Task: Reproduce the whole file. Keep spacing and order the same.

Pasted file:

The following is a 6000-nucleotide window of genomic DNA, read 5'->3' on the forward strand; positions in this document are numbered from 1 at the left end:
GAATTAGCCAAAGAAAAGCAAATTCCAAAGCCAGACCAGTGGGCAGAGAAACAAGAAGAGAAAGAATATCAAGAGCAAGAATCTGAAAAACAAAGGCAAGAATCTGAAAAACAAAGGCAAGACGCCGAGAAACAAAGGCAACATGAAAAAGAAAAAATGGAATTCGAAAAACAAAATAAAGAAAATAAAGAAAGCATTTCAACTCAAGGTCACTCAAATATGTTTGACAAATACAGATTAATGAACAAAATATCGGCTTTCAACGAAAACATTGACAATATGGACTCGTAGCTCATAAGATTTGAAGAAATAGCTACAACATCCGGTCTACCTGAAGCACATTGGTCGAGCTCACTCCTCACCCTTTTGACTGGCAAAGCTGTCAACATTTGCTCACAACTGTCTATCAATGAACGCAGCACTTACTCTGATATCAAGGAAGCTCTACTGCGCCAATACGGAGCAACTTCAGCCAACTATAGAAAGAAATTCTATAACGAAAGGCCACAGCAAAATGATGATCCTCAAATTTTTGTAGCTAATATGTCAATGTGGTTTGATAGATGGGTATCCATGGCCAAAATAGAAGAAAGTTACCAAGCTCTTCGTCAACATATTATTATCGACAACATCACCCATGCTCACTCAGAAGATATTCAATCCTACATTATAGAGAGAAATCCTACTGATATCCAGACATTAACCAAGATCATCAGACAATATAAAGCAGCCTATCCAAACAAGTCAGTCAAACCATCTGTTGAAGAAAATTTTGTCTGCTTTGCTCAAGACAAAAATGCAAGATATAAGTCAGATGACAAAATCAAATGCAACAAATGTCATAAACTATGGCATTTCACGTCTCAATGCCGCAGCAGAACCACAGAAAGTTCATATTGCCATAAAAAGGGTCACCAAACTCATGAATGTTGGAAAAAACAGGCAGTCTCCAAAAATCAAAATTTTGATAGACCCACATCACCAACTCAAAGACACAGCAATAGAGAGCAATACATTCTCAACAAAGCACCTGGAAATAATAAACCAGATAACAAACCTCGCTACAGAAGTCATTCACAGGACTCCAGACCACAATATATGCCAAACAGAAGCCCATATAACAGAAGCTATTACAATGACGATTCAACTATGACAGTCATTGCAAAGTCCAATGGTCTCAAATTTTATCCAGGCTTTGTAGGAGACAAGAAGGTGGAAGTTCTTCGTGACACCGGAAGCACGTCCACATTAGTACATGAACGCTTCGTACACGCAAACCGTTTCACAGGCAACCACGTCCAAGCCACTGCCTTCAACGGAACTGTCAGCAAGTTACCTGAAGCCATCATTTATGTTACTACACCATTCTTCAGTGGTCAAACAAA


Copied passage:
The following is a 6000-nucleotide window of genomic DNA, read 5'->3' on the forward strand; positions in this document are numbered from 1 at the left end:
GAATTAGCCAAAGAAAAGCAAATTCCAAAGCCAGACCAGTGGGCAGAGAAACAAGAAGAGAAAGAATATCAAGAGCAAGAATCTGAAAAACAAAGGCAAGAATCTGAAAAACAAAGGCAAGACGCCGAGAAACAAAGGCAACATGAAAAAGAAAAAATGGAATTCGAAAAACAAAATAAAGAAAATAAAGAAAGCATTTCAACTCAAGGTCACTCAAATATGTTTGACAAATACAGATTAATGAACAAAATATCGGCTTTCAACGAAAACATTGACAATATGGACTCGTAGCTCATAAGATTTGAAGAAATAGCTACAACATCCGGTCTACCTGAAGCACATTGGTCGAGCTCACTCCTCACCCTTTTGACTGGCAAAGCTGTCAACATTTGCTCACAACTGTCTATCAATGAACGCAGCACTTACTCTGATATCAAGGAAGCTCTACTGCGCCAATACGGAGCAACTTCAGCCAACTATAGAAAGAAATTCTATAACGAAAGGCCACAGCAAAATGATGATCCTCAAATTTTTGTAGCTAATATGTCAATGTGGTTTGATAGATGGGTATCCATGGCCAAAATAGAAGAAAGTTACCAAGCTCTTCGTCAACATATTATTATCGACAACATCACCCATGCTCACTCAGAAGATATTCAATCCTACATTATAGAGAGAAATCCTACTGATATCCAGACATTAACCAAGATCATCAGACAATATAAAGCAGCCTATCCAAACAAGTCAGTCAAACCATCTGTTGAAGAAAATTTTGTCTGCTTTGCTCAAGACAAAAATGCAAGATATAAGTCAGATGACAAAATCAAATGCAACAAATGTCATAAACTATGGCATTTCACGTCTCAATGCCGCAGCAGAACCACAGAAAGTTCATATTGCCATAAAAAGGGTCACCAAACTCATGAATGTTGGAAAAAACAGGCAGTCTCCAAAAATCAAAATTTTGATAGACCCACATCACCAACTCAAAGACACAGCAATAGAGAGCAATACATTCTCAACAAAGCACCTGGAAATAATAAACCAGATAACAAACCTCGCTACAGAAGTCATTCACAGGACTCCAGACCACAATATATGCCAAACAGAAGCCCATATAACAGAAGCTATTACAATGACGATTCAACTATGACAGTCATTGCAAAGTCCAATGGTCTCAAATTTTATCCAGGCTTTGTAGGAGACAAGAAGGTGGAAGTTCTTCGTGACACCGGAAGCACGTCCACATTAGTACATGAACGCTTCGTACACGCAAACCGTTTCACAGGCAACCACGTCCAAGCCACTGCCTTCAACGGAACTGTCAGCAAGTTACCTGAAGCCATCATTTATGTTACTACACCATTCTTCAGTGGTCAAACAAA